M3 MacBook Air got a massive SSD upgrade over M2 — 256GB model's two NAND chips deliver 83% read speed boost

The 2024 MacBook Air M3 on a wooden table in front of a bookshelf.
(Image credit: Gerald Lynch / Future)

Apple’s brand-new M3 MacBook Air features a significantly boosted 256GB SSD hard drive that rectifies one of the biggest drawbacks of the M2 MacBook Air, its read and write speeds. 

In the M2 MacBook Air, Apple used a single higher-density NAND chip for its 256GB SSD storage option. Upon release, it quickly became apparent that the benchmark scores for the chip were significantly lower than Apple’s old M1 MacBook Air, one of the best MacBooks the company has ever made. Apple claimed, "While benchmarks of the 256GB SSD may show a difference compared to the previous generation, the performance of these M2-based systems for real-world activities are even faster.”

Despite defending its decision to adopt the single-chip configuration at the time, Apple has reversed course with the new 13 and 15-inch MacBook Air models, opting for two 128GB chips instead. Because our M3 MacBook Air review features a 512GB model, we’ve not been able to run tests, but data from Max Tech confirms the new SSD is significantly faster than its predecessor. 

M3 MacBook Air SSD speeds 

According to Max Tech, the 13-inch M3 MacBook Air with 256GB of storage delivers sequential read and write speeds of 2,880.2 MB/s and 2,108.9 MB/s respectively. That’s a commendable write speed increase of 33% over the M2’s 256GB capacity and an eye-watering 82.7% increase over the read speed.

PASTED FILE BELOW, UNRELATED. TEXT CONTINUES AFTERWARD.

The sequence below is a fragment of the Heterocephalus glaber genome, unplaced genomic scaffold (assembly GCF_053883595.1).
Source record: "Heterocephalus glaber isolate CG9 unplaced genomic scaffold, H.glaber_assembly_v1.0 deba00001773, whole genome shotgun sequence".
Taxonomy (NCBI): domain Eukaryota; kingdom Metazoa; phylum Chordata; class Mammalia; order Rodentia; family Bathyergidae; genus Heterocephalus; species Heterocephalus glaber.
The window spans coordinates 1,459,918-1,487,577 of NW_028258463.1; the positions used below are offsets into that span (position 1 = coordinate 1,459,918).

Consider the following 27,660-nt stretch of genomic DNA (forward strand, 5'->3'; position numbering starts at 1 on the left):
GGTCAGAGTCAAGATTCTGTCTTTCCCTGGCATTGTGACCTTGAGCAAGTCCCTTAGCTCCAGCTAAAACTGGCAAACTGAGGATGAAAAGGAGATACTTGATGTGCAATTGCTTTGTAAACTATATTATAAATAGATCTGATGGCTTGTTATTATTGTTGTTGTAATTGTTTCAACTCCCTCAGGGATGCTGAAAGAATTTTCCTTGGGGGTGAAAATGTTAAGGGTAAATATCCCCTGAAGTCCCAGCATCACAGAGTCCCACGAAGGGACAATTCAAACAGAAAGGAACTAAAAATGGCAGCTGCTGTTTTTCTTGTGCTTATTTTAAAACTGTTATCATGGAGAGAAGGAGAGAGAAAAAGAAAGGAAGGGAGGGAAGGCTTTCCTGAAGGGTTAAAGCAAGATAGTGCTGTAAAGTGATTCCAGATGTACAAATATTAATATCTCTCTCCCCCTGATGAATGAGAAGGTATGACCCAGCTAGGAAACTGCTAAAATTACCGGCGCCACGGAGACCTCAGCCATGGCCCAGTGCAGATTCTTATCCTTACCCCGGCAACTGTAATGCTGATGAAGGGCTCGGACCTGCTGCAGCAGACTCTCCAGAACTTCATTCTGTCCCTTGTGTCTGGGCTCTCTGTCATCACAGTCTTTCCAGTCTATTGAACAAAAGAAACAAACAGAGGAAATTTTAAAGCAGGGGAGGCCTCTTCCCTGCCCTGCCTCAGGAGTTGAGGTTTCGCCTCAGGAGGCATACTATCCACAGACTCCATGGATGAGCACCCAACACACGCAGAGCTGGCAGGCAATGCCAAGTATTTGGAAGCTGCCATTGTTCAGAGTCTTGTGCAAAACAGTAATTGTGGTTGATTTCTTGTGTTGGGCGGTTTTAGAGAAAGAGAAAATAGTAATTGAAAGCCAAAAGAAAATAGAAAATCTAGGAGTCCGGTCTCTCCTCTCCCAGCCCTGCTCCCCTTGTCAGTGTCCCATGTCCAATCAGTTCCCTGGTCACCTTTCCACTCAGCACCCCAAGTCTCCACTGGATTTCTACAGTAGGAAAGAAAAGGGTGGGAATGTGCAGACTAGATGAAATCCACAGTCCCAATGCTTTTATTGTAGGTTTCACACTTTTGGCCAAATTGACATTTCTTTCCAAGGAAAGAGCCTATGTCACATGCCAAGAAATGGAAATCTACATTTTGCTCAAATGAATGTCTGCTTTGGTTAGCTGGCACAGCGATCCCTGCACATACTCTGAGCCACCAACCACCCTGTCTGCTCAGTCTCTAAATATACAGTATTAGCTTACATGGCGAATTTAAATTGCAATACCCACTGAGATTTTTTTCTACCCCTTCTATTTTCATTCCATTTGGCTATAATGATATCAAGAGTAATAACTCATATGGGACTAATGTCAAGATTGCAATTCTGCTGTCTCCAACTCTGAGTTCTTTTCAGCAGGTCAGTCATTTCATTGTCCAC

The boost is great news for prospective M3 MacBook Air customers who don’t want to fork out for extra storage just to get the best hard drive speeds possible from the latest MacBook Air. 

Unveiled March 4 and released March 8, the new M3 version retains the popular design of the previous M2 model while delivering significantly faster day-to-day computing thanks to the M3 chip. The latest generation of Apple silicon boasts power and efficiency bonuses over both the M1 and M2 models. Apple also debuted both a 13 and 15-inch model together for the first time, cementing the lineup for the foreseeable future. 

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Stephen Warwick
News Editor

Stephen Warwick has written about Apple for five years at iMore and previously elsewhere. He covers all of iMore's latest breaking news regarding all of Apple's products and services, both hardware and software. Stephen has interviewed industry experts in a range of fields including finance, litigation, security, and more. He also specializes in curating and reviewing audio hardware and has experience beyond journalism in sound engineering, production, and design.

Before becoming a writer Stephen studied Ancient History at University and also worked at Apple for more than two years. Stephen is also a host on the iMore show, a weekly podcast recorded live that discusses the latest in breaking Apple news, as well as featuring fun trivia about all things Apple. Follow him on Twitter @stephenwarwick9